Volume One will showcase the work of famous photographers such as Patrick Demarchelier, Jean-Paul Goude, Peter Lindbergh and Mario Testino amongst others. The casing of the book, published by Taschen, even features the contoured artwork of Allen Jones, as if the list isn’t impressive enough as is.

Attending a launch for the book at Burberry’s London cafe Thomas’s this week, Campbell, who has a long history of working with the British heritage brand, said: “To be able to celebrate with my family and friends like Christopher Bailey and Benedikt Taschen, and so many people from my industry that have surrounded me for over 30 years was a great honor.”

Only 1,000 copies of the book, which can be pre-ordered from taschen.com for $1,750 until May 1, when it will retail for $2,500, have been printed, and according to the publisher they are selling fast. Taschen is also releasing 200 art edition copies, currently available for pre-order for $3,500 until May 1, when the price will rise to $5,000.

Campbell isn’t the first fashion icon to mark her impressive career with a coffee table book — Gisele Bundchen also teamed up with Taschen at the end of last year to honor her 20 years in the industry with a similar photo book venture. The 1,000 copy run of the $700 publication sold out before hitting the shelves, thanks to the pre-order system. Fellow supermodel Kate Moss arguably started the trend back in 2012 when she released “Kate: The Kate Moss Book”, a retrospective of her 25-year career.

 

This story was written in-house, with an AFP wire story as the primary source.

L’Eternal Printemps by Rodin Set for Auction

Created by the French artist in 1884, the “L’Eternal Printemps” (French for “Eternal Springtime”) will appear at auction for the first time May 9 at Sotheby’s in New York with an estimated opening bid of $8 to $12 million.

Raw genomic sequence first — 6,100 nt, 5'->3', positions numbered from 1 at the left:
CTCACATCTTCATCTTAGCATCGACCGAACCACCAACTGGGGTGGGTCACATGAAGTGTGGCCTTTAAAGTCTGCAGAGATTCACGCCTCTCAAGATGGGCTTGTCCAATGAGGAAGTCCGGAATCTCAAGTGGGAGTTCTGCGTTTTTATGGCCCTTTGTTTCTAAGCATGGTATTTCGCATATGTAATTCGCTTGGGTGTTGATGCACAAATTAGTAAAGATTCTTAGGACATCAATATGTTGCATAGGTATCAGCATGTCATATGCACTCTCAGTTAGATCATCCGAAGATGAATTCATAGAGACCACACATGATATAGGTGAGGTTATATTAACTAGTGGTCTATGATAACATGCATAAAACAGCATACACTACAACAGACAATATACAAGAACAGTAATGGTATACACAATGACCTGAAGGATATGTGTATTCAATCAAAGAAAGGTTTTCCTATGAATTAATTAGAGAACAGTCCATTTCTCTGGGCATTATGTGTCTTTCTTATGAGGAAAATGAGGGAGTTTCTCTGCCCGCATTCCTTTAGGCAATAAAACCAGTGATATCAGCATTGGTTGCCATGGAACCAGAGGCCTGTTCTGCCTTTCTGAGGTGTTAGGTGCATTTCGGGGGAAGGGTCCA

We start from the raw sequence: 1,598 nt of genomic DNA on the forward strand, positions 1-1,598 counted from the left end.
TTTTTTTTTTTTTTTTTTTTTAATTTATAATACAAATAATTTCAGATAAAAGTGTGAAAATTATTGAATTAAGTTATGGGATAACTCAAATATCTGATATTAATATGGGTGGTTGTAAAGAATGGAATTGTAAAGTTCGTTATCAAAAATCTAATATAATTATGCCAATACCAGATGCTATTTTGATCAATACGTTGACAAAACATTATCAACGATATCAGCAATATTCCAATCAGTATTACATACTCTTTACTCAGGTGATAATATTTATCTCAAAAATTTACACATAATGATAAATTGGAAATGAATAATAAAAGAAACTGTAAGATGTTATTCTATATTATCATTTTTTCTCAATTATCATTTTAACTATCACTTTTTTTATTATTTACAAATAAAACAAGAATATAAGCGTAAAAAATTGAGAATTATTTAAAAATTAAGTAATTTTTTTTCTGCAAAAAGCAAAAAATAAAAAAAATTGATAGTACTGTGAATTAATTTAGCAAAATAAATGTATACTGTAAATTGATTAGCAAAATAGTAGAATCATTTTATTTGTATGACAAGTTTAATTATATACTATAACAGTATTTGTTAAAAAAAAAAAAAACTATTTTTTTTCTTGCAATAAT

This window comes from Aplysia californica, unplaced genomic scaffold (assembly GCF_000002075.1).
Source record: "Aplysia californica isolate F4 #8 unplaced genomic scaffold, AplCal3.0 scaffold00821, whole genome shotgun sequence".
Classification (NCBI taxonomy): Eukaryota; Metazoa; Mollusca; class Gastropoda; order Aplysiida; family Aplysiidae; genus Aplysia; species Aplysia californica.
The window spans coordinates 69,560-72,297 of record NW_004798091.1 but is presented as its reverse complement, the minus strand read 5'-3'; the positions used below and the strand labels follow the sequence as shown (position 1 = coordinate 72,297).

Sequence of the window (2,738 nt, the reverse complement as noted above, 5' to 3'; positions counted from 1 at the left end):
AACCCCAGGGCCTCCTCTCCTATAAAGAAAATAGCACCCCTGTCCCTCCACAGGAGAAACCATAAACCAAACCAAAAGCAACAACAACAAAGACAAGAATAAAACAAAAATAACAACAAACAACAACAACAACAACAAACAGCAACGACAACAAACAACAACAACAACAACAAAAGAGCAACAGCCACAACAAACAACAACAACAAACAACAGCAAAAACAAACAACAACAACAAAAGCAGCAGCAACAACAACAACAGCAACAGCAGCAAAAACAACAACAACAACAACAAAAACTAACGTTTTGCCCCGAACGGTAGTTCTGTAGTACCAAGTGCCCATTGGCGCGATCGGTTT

Carved from single block of marble, this graceful two-figure work was modeled during Ronin’s intense period of activity for The Gates of Hell, evoking the inappropriate euphoria of two young lovers despite the tragedy being played out on The Gates. Its appearance in May will be the first time in two decades that a Rodin marble sculpture will appear on the market. It is thought to be one of 10 such sculptures, all on the same subject.

In February 2016, Rodin’s cast of “Iris, Messagère des dieux” broke auction records when it sold for $16.7 million at Sotheby’s in London.

Dine Naked at The Bunyadi, London

If it has always been a fantasy to eat in the buff with complete strangers, get ready to strip at The Bunyadi, a pop-up naked restaurant where customers are more than welcome to remove all clothes and get comfy.

Opening this summer in central London at an as yet undisclosed address, the naked restaurant already boasts a 4,000-person waiting list. Meal-goers are invited to remove all articles of clothing (yes, that includes your underwear) and change into a gown; punters can then choose whether to keep or remove the gown at their table. Privacy is maintained by bamboo partitions on the restaurant floor, closing off diners in intimate space and keeping prying eyes at bay. Members of staff are also expected to be minimally clothed.

Named after a Hindi term for ‘base’ or ‘natural’, The Bunyadi’s concept goes beyond food. The idea to free diners from the “trappings of modern life” and focus on the bare essentials means that dishes are cooked over wood fire and served in handmade clay crockery – over candlelight no less. The cutlery will also be edible and vegan and non-vegan options will be available.

Diners intrigued by the concept but not quite brave enough to go the whole hog can be rest assured that keeping your clothes on are also an option at the non-naked section. Join the waiting list today at thebunyadi.com.

 

This story was written in-house, with an AFP wire report as the source. There are as yet no images of what the restaurant actually looks like.

 

 

 

Spring/Summer 2016: 4 Celebrity Collaborations

It’s always fun to learn of celebrity collaborations with notable brands. Here, we take a look at some of the most anticipated lineups for Spring 2016 you’d want to include on your shopping list.

Rihanna for Manolo BlahnikManolo-Blahnik-Rihanna